Bibliographic data

Fomenky, Robert; Gwanfogbe, Mathew: Histoire du Camroun, Cours élémentaire. Vol. 3/4. Vanves: Editions Classiques d’Expression Francaise (EDICEF), 2017, 69–70.

"The arrival of the Europeans in Cameroon"

[p. 69]

17 The arrival of the Europeans in Cameroon

The Europeans arrived in Cameroon for the first time in 15th century. The Portuguese were the first who arrived.

In 1469, the king of Portugal sent his fleet to the coast of West Africa for trade. In 1471, the Portuguese discovered São Tomé and Principe. In 1472, Fernando Poo, a Portuguese captain, observed a large island. He called it Formosa. Later, it was named Fernando Poo after him. Today it is called Malabo and it is a part of Equatorial Guinea. From Fernando Poo the Portuguese could see Mount Cameroon on the mainland. They passed through the mouth of the Wouri. They called it “Rio-dos-Camaroes” (river of shrimps).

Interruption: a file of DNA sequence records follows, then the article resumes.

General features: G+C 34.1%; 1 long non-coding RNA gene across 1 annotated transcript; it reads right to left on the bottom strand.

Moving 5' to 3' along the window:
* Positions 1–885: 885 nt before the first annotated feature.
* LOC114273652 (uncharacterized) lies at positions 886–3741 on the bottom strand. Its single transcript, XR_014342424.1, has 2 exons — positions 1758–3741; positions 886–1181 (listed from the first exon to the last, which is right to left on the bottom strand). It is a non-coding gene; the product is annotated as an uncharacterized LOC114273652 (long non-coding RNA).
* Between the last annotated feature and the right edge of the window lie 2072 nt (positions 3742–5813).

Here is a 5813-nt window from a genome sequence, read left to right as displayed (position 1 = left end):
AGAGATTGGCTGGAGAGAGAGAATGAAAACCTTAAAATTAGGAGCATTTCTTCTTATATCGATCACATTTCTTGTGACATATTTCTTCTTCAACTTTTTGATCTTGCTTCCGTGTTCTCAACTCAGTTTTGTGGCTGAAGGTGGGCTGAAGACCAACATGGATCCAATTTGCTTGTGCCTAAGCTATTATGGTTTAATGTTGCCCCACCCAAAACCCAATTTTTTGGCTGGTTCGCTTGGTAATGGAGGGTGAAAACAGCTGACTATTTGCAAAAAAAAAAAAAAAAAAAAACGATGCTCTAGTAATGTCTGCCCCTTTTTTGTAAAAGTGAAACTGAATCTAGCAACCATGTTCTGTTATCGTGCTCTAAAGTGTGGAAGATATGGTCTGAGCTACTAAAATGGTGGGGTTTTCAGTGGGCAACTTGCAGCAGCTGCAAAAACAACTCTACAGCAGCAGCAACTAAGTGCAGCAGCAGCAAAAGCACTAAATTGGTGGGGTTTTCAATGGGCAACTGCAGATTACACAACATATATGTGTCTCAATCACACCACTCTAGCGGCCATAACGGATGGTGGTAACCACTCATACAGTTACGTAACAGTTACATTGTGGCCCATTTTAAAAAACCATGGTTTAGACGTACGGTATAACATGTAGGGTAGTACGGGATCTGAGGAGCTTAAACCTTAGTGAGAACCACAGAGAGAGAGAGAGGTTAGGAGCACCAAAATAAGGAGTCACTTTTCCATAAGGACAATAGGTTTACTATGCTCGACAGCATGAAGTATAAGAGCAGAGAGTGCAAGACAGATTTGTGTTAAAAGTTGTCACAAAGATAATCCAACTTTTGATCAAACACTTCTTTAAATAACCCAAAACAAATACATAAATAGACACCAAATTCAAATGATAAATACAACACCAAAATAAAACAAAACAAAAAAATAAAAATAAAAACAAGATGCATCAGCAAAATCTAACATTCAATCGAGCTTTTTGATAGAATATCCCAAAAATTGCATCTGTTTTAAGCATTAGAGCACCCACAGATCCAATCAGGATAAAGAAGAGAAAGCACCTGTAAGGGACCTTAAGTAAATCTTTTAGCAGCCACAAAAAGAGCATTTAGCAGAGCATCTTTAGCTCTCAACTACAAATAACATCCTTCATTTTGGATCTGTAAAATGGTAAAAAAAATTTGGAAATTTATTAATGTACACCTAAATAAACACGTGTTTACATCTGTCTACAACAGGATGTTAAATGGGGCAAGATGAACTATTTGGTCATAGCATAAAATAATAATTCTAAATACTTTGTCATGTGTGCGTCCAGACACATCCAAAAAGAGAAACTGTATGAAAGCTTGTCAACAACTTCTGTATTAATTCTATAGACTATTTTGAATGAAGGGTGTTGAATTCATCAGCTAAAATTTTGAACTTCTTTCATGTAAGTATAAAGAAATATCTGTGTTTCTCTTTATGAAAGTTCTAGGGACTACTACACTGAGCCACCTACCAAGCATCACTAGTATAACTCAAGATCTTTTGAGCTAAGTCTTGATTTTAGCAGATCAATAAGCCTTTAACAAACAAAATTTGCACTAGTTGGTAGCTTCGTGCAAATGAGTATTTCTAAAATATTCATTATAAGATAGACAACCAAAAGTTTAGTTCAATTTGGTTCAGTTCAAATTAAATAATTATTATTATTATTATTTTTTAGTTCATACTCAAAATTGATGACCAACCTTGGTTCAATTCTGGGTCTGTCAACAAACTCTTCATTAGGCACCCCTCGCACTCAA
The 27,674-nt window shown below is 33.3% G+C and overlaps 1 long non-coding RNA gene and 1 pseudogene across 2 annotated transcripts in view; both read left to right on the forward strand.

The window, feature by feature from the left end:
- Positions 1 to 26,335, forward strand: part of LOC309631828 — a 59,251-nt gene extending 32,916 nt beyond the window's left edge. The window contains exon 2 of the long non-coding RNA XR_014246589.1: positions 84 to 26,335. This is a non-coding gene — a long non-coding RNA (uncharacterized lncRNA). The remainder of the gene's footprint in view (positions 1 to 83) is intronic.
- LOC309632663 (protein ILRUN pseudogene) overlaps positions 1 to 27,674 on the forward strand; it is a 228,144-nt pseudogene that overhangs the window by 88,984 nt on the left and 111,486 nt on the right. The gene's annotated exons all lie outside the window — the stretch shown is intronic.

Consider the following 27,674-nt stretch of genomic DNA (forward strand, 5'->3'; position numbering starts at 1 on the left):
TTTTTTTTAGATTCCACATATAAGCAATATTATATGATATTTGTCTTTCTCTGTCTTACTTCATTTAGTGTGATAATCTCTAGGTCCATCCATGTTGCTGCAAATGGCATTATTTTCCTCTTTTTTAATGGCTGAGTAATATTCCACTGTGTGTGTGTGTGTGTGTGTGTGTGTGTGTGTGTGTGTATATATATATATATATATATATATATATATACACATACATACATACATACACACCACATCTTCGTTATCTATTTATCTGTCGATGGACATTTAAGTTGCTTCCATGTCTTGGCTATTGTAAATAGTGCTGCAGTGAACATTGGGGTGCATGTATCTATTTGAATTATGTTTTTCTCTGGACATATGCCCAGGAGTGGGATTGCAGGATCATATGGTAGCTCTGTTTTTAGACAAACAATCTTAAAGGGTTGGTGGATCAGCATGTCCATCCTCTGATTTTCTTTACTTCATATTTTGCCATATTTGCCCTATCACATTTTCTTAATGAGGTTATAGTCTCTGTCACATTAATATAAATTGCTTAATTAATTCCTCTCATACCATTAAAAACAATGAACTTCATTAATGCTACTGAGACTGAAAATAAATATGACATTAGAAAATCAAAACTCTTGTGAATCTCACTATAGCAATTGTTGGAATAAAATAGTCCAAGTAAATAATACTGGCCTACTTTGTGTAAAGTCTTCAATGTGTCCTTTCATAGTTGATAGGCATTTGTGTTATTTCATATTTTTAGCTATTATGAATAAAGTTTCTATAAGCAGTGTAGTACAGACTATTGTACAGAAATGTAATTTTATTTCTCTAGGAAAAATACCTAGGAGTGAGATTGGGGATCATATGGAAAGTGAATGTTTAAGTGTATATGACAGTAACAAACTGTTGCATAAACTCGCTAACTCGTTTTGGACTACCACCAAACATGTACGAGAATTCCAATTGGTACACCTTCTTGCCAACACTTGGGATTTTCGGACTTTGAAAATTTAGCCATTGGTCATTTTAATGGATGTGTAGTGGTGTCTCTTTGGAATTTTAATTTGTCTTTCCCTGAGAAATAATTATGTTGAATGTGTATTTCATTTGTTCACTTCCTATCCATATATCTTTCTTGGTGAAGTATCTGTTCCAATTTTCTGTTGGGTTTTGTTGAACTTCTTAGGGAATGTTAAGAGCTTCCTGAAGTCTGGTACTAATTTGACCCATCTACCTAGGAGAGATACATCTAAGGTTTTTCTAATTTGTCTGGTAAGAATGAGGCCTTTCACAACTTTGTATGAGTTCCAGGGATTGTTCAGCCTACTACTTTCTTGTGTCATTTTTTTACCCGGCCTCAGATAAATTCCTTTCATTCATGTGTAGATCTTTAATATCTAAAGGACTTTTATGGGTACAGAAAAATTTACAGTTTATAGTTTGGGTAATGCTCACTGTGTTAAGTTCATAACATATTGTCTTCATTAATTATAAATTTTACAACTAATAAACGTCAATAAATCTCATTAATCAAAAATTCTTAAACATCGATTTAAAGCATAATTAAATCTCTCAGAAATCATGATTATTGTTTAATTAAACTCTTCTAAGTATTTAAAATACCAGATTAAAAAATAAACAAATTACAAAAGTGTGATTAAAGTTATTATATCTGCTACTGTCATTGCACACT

[Black-and-white print of a maritime scene. At the front, there is a Portuguese two-master with billowed sails. In the background, there are several smaller ships. The sky is cloudy.]

[caption:] A Portuguese ship from the 16th century

[p. 70]

And this is how Cameroon received a name. The Portuguese called it Camaroes, the French le Cameroun (Kamerun in German).

During the 15th century, the Portuguese explored the coastline. The Portuguese also started to trade. They established trading posts in Kribi, Bimbia, Douala and Rio-del-Rey. The populations of the coast served as intermediaries for the trade between Europeans and the people of the interior. In that period the Europeans did not explore the interior of the country.

[ancient map of Africa]

[caption:] Ancient map of Africa


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